felony, or some specific misdemeanors that vary from state to state.
But the supervisor's solution worked pretty good too.
Bob <-- not a lawyer
Not sure what it is in your state. Only sure what it was for this story in
my state. And, according to the authorities present at the time he WAS
"necessarily" wrong. They just applied common sense and fairness to the
Can't tell. You didn't post the relevant conversation, and I don't want to
go back and look it up.
I was getting from your inference that all a person had to do was
">>>>>>>>>", and I said that might be true where you live, but not true
where I live, and not true where someone else lives.
I made no statement that anyone "had to" do anything nor that any
particular action would be generically true--simply stated that the use
of deadly force in a situation of only nonaggravated burglary was would
be a likely reason for there being fault <IN THE INSTANCE OF THE STORY
TOLD>. Any further inference drawn was yours, not mine.
On the 1st of October this will be changed in Florida. I assume by the
middle of October there will be a test case.
They don't say you can use deadly force to protect property but they
do say you can use deadly force to protect yourself and you do not
have the obligation of retreat anywhere you have a right to be.
This puts you on par with the cops. They can't shoot a fleeing felon
but they can interpose their body in the direction of flight and shoot
the felon if they think the person presents a threat of imminent
I really think the CCW holders will need another step in their
training to sort this out but it does give someone more latitude in
confronting a person committing a non-forceable felony.
Forceable felons were always covered by the CCW law.
I must keep up on this, as I am licensed in Florida. Utah and Nevada call
them permits, Florida calls it a license.
That's the trouble. You have to go every five years to take a refresher
course, and this stuff changes every week. And each city, county, state,
and borough has its own laws that supercede one another.
So, what do you do? As I posted, and so many disagreed with, you just about
have to let them kill you before you shoot. And one size does not fit all,
and what one does in his state/county/city may not be legal in another.
And we can all talk about it and talk about it. But the only things that
matter are what each person does when it happens, and the decisions from the
court when it happens.
In Florida,you can use deadly force to stop a "forcible felony".
In the Florida concealed weapon permit pamphlet I have right here at
hand,it says burglary is a "forcible felony".
It does not specify on one's own property.
This pamphlet is current,not effective come October.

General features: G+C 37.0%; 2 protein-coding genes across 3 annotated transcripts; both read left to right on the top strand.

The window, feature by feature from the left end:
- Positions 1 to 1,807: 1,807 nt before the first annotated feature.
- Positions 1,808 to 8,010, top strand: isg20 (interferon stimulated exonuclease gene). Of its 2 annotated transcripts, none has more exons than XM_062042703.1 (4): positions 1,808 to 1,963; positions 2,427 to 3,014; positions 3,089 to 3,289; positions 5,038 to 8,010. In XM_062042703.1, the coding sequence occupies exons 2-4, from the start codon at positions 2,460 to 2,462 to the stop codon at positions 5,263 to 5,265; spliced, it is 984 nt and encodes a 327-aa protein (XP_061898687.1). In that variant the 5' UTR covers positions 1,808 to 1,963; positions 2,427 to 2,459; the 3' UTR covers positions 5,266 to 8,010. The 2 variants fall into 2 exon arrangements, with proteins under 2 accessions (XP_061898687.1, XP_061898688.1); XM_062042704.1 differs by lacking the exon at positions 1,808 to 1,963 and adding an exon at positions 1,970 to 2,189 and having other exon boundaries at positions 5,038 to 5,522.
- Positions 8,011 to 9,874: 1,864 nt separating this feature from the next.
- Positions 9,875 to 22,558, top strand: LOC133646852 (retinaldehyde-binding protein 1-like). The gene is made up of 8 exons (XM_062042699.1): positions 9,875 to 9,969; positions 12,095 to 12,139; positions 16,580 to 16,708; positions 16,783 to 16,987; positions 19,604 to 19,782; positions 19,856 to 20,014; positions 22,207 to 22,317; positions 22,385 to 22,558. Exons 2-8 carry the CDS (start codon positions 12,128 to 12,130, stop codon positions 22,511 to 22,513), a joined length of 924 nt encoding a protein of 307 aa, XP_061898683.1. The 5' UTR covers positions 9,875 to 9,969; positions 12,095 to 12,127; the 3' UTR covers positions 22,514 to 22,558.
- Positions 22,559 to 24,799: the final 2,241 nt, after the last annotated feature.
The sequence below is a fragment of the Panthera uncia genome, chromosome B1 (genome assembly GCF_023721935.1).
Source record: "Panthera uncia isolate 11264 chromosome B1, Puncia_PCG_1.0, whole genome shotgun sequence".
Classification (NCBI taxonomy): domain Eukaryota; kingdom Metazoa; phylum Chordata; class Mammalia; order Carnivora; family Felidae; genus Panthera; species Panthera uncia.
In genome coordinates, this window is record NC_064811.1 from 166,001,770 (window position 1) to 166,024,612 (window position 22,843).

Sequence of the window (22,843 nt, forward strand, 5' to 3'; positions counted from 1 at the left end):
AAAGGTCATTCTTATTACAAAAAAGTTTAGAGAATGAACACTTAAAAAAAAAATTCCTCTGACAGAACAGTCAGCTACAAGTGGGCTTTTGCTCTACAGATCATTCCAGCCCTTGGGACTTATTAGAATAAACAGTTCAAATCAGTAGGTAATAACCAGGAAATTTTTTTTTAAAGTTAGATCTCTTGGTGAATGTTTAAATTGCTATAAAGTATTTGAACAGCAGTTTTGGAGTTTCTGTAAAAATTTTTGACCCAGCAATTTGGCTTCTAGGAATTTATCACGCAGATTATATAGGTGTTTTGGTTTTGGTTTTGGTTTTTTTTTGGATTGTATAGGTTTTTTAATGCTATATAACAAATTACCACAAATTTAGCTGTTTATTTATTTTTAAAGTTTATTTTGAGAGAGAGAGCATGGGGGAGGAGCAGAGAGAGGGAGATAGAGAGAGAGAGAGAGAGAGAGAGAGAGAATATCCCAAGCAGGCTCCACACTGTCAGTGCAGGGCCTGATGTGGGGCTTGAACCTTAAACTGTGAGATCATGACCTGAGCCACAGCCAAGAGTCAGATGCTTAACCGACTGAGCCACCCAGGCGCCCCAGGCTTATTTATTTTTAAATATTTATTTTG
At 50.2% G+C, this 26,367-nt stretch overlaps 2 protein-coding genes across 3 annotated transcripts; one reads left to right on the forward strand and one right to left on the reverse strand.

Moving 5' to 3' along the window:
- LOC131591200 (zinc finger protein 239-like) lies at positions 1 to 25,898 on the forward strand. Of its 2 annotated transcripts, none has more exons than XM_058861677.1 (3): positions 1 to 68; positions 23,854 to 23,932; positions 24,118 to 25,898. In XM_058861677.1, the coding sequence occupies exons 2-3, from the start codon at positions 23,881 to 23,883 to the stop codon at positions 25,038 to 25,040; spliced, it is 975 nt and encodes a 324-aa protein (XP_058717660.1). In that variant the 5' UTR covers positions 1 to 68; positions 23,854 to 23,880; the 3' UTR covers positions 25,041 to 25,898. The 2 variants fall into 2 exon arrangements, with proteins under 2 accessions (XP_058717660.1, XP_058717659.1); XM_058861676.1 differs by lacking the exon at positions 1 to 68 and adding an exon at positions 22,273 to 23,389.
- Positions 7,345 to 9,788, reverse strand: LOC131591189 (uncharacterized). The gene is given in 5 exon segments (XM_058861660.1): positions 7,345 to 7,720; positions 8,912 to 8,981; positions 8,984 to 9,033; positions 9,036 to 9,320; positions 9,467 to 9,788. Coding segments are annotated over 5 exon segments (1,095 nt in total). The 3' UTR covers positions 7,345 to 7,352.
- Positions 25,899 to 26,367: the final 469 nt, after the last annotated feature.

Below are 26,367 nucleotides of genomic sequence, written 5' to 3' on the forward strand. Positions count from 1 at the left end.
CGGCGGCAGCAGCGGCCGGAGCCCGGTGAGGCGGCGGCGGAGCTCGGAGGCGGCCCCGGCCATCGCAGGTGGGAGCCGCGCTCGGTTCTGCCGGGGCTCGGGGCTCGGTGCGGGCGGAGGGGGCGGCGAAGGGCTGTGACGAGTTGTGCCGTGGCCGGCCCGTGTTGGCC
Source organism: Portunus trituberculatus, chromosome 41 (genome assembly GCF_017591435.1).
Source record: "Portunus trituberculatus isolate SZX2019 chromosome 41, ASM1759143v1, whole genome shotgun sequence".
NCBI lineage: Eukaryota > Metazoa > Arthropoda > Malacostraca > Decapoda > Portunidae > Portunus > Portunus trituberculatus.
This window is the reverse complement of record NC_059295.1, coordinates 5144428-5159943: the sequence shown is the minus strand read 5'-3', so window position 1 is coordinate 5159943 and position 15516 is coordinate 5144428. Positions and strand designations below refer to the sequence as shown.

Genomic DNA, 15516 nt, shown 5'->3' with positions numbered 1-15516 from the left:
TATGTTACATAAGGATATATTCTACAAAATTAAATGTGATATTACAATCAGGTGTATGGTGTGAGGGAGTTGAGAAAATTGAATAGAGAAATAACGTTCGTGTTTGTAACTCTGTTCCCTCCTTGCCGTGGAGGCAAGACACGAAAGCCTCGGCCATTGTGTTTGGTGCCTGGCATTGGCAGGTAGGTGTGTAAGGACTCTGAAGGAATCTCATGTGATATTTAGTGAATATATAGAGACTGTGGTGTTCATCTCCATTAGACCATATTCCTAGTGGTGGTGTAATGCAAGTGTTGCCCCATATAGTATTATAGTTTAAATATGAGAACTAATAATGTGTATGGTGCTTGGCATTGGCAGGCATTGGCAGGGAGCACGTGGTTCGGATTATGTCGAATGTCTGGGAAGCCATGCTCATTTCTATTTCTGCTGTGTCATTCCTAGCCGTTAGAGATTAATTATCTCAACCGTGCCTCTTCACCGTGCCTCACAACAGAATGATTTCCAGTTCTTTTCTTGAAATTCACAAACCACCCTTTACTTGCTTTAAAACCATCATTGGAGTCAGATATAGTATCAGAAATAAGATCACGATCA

Here in Indiana, a citizen may use deadly force to stop a break-in at *A*
residence. Not necessarily his *own* residence. There was a case in
Indianapolis some years back, where a homeowner shot a guy trying to break
into the house next door. Reporters wondered why the shooter wasn't charged;
prosecutor said "nothing to charge him with."
Doug Miller (alphageek at milmac dot com)
He wasn't using deadly force to protect property. He was using threat
of deadly force to detain the burglars he caught-in-the-act until the
police he summoned got there. I don't know if that's OK in his state or
not, but it is a quite different issue. The police at the scene could
have been wrong too, and since it didn't go before a judge we'll never
know. (I suspect is was a proper arrest.) But the story had a happy
ending anyway because the supervisor had enough sense to unload the
shotgun and let the guy go -- so the actual details of the law were a
moot point and justice prevailed.
If "using threat of deadly force to detain the burglars
caught-in-the-act until the police [arrive]" is in fact illegal then
all of us here, as well as the police supervisor and the neighbor,
appear to believe that the law is unjust. We are therefore happy with
the outcome (the law wasn't enforced).
The problem I see with this is that the majority of the citizens in the
state believe otherwise. In my opinion those citizens are, to say the
least, "misguided." Still, in their minds, the thieves were just
after money when the neighbor was risking their LIFE. This is not a
case of the supervisor showing leniency; this is a case of the
supervisor disregarding the moral code of the citizens of the state in
favor of his own moral code (*which I happen to agree with this time).
I had an instance where someone was defecating in the back yard of one
of my properties and smoking crack there. The house was broken into
during this time period. A few days later I came in the early morning
and found someone asleep in the back yard about 6 feet from a no
trespassing sing. I called the police expecting them to charge the
individual with trespass, defecating on my lawn, and possibly the break
in if they could find any evidence. Instead the police just asked the
individual to leave. I asked them why they didn't at least charge them
with trespass and they told me it was because the individual couldn't
pay. In this case I disagreed with the decision of the police.
I was furthermore the object of much hatred from the neighbors when the
person sleeping in my back yard supposedly later died of exposure and
my response was that the police should have arrested them.